Currys PC World - My PC world interview | Glassdoor
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"My PC world interview"

StarStarStarStarStar
  • Work/Life Balance
  • Culture & Values
  • Career Opportunities
  • Comp & Benefits
  • Senior Management
Current Employee - Sales Advisor in Grantham, England (UK)
Current Employee - Sales Advisor in Grantham, England (UK)
Recommends
Neutral Outlook
No opinion of CEO

I have been working at Currys PC World part-time (Less than a year)

Pros

Seemed like honest emloyer, "We pay a flat wage without comission, Your performance will be measured by your ability to sell and making sure the customer gets the right product.." The training opportunities sound great. And they allowed me to show i could sell prouducts as part of the interview.

Cons

Really not sure how honest they want me to be after all they obviously want me to make them money.

Advice to Management

bonuses based on sales would help motivate staff without making them chase comission.

Other Employee Reviews for Currys PC World

  1. "Really good employer"

    StarStarStarStarStar
    • Work/Life Balance
    • Culture & Values
    • Career Opportunities
    • Comp & Benefits
    • Senior Management
    Current Employee - Technician in Wednesbury, England (UK)
    Current Employee - Technician in Wednesbury, England (UK)
    Doesn't Recommend
    Neutral Outlook
    Approves of CEO

    I have been working at Currys PC World full-time (More than 3 years)

    Pros

    Friendly atmosphere, no high pressure selling

    Cons

    bonuses are hard to attain, and the only role above technician was management


  2. Helpful (2)

    "A good retail company; a little work and it could be a great one."

    StarStarStarStarStar
    • Work/Life Balance
    • Culture & Values
    • Career Opportunities
    • Comp & Benefits
    • Senior Management
    Former Employee - Sales Colleague
    Former Employee - Sales Colleague
    Recommends
    Neutral Outlook
    No opinion of CEO

    I worked at Currys PC World full-time

    Pros

    Funnily enough all the things I thought I'd hate I didn't. I was particularly concerned about the much derided and often poorly rated 'add on' products that Currys is known for (warranties, care packages, cables, antivirus, cloud, installation, premium delivery etc.). When it came to it people either wanted these extras or they didn't; my job as a sales colleague was to offer various extra products based on whatever the customer had bought and to explain them if the customer didn't understand them or otherwise just present them in a good light. Sales staff are expected to sell a certain rate of enhancements but there was no overwhelming pressure to upsell and a good and engaging saleswoman would have no problem meeting her targets without feeling under pressure or having to resort to deceitful tactics. Before I joined Currys I read a number of reviews from people who felt differently and I have no idea whether these colleagues suffered from target-hungry managers or whether they were just poor at their jobs and not able to engage with people and talk to them about the products without feeling compelled to resort to pressure sales tactics.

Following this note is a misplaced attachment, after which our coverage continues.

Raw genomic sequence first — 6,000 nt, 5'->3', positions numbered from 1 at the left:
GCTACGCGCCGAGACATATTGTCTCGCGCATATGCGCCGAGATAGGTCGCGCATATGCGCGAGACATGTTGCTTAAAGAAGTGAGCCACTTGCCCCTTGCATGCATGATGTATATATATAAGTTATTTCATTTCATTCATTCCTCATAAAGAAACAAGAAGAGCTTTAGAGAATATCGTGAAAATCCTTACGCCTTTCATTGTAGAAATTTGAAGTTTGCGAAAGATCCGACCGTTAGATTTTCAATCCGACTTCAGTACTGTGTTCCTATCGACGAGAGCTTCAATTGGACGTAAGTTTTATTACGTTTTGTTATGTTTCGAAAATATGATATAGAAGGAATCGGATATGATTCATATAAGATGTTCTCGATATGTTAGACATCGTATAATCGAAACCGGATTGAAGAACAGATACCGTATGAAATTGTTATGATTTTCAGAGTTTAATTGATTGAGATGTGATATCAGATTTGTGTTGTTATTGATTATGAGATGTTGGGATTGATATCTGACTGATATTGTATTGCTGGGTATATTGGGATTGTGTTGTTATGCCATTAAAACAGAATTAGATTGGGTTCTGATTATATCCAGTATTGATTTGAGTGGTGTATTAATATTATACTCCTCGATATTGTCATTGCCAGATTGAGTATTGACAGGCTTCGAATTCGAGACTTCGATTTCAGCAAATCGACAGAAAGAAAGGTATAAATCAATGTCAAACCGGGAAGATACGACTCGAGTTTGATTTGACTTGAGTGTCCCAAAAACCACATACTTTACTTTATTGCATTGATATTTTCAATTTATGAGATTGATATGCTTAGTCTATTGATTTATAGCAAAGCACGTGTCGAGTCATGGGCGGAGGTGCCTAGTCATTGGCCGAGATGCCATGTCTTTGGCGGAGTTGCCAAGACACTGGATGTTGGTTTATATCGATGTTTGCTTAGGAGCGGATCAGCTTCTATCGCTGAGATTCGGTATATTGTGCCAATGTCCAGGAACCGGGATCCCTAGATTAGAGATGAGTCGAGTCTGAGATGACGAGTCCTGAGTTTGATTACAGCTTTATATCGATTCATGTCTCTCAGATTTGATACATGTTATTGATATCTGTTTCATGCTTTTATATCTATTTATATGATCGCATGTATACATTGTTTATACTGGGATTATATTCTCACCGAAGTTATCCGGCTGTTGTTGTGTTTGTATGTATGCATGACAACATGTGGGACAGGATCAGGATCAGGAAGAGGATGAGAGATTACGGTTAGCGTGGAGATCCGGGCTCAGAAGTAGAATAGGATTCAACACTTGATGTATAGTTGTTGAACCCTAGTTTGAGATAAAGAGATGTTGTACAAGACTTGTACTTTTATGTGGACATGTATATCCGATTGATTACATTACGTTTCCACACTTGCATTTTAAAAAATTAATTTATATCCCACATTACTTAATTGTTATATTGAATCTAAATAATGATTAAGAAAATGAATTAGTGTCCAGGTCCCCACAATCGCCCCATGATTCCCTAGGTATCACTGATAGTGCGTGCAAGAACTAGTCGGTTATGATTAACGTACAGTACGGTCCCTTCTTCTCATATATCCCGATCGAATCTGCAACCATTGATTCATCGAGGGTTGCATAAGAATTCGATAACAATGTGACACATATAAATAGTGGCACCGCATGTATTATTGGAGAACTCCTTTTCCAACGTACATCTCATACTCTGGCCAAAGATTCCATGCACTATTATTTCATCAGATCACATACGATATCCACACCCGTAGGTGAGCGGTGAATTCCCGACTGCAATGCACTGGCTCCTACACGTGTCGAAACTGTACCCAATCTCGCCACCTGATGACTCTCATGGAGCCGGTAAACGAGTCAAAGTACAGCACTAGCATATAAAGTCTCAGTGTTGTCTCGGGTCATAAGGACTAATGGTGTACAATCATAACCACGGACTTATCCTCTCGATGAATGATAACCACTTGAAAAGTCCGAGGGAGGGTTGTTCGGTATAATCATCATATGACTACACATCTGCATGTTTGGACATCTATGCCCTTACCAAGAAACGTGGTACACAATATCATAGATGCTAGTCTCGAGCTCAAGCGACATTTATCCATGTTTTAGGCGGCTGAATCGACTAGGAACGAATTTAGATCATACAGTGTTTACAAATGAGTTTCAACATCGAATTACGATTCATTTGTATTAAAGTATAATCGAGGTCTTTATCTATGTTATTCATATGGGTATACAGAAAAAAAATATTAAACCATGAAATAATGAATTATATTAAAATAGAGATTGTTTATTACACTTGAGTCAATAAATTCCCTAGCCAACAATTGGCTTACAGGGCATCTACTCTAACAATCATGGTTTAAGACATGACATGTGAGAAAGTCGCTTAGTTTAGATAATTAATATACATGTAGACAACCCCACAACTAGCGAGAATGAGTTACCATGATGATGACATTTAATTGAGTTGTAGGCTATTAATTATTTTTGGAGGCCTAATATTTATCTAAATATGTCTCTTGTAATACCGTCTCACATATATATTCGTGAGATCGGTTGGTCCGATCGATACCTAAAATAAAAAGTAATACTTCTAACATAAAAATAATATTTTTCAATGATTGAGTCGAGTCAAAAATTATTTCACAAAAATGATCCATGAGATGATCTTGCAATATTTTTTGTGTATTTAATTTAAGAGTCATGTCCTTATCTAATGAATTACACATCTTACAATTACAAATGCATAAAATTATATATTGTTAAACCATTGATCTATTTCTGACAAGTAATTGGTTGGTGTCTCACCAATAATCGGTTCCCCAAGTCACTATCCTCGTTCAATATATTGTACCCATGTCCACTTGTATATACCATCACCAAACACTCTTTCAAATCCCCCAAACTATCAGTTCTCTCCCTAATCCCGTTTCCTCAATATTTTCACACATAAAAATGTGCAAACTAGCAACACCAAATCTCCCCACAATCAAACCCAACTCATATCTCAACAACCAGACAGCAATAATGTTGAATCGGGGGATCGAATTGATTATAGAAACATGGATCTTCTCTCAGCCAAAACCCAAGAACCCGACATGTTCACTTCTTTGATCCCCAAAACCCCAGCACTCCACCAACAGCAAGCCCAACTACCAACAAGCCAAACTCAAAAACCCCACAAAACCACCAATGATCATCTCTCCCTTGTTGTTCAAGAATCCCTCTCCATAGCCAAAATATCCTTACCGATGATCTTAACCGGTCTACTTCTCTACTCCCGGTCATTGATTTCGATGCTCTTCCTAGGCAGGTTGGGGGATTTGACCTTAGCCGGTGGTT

Overall I found Currys to be a relaxed place to work with a sensible management team who understood that meeting the needs of customers and being an decent shop to do business with was a good long business strategy. The modest staff discount is always better than no staff discount and a competent salesperson who has stuck with the company for a short while can comfortably earn a good wage (for retail) plus a bonus every now and again. Career progression in the long term is not good but at lower levels there is a lot of training available and a lot of ways to get modest pay rises. Although they're not really 'promotions' there are department 'expert' positions to move into and most people who take all the opportunities available will feel as though they have accomplished quite a bit during their first couple of years with the company.

    Cons

    Poor organisation means that popular consumable and common items or items on promotion (complete with national advertising campaigns) are poorly stocked. It is not unusual to run out of memory cards, cases, cables, screen protectors or other accessories due to the store only holding a minimal amount of each item and major national promotions on larger items (vaccum cleaners for example) might see crowds of people flocking to the store all trying to purchase our inventory of five of each model. It's hardly the end of the world but it's pretty dispiriting to tell every third customer that what they came in for isn't in stock or else it is in stock but all the accessories advertised as bundled with it are out of stock and will be in 'sometime', probably.